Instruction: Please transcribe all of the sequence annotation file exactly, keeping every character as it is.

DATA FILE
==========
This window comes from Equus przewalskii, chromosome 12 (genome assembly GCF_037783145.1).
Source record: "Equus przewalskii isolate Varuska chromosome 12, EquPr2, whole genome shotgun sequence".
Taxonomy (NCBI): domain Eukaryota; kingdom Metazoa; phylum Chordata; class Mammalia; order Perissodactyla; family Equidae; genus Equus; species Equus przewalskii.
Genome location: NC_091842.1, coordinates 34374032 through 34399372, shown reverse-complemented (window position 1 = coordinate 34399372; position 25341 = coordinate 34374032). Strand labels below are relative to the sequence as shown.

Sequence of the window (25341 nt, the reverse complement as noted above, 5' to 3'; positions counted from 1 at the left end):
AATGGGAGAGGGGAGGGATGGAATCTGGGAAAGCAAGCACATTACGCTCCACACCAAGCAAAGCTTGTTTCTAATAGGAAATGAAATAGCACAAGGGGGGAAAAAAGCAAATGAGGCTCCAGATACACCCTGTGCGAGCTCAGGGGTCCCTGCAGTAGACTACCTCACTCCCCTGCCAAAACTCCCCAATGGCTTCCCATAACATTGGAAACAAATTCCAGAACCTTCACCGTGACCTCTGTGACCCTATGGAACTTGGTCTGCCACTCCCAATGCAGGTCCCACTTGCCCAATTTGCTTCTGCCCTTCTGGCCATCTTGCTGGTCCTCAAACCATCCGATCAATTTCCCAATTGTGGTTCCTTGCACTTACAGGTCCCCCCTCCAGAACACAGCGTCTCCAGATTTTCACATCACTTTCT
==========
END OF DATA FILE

This window comes from Equus przewalskii, chromosome 12 (genome assembly GCF_037783145.1).
Source record: "Equus przewalskii isolate Varuska chromosome 12, EquPr2, whole genome shotgun sequence".
Taxonomy (NCBI): domain Eukaryota; kingdom Metazoa; phylum Chordata; class Mammalia; order Perissodactyla; family Equidae; genus Equus; species Equus przewalskii.
Genome location: NC_091842.1, coordinates 34374032 through 34399372, shown reverse-complemented (window position 1 = coordinate 34399372; position 25341 = coordinate 34374032). Strand labels below are relative to the sequence as shown.

Sequence of the window (25341 nt, the reverse complement as noted above, 5' to 3'; positions counted from 1 at the left end):
AATGGGAGAGGGGAGGGATGGAATCTGGGAAAGCAAGCACATTACGCTCCACACCAAGCAAAGCTTGTTTCTAATAGGAAATGAAATAGCACAAGGGGGGAAAAAAGCAAATGAGGCTCCAGATACACCCTGTGCGAGCTCAGGGGTCCCTGCAGTAGACTACCTCACTCCCCTGCCAAAACTCCCCAATGGCTTCCCATAACATTGGAAACAAATTCCAGAACCTTCACCGTGACCTCTGTGACCCTATGGAACTTGGTCTGCCACTCCCAATGCAGGTCCCACTTGCCCAATTTGCTTCTGCCCTTCTGGCCATCTTGCTGGTCCTCAAACCATCCGATCAATTTCCCAATTGTGGTTCCTTGCACTTACAGGTCCCCCCTCCAGAACACAGCGTCTCCAGATTTTCACATCACTTTCT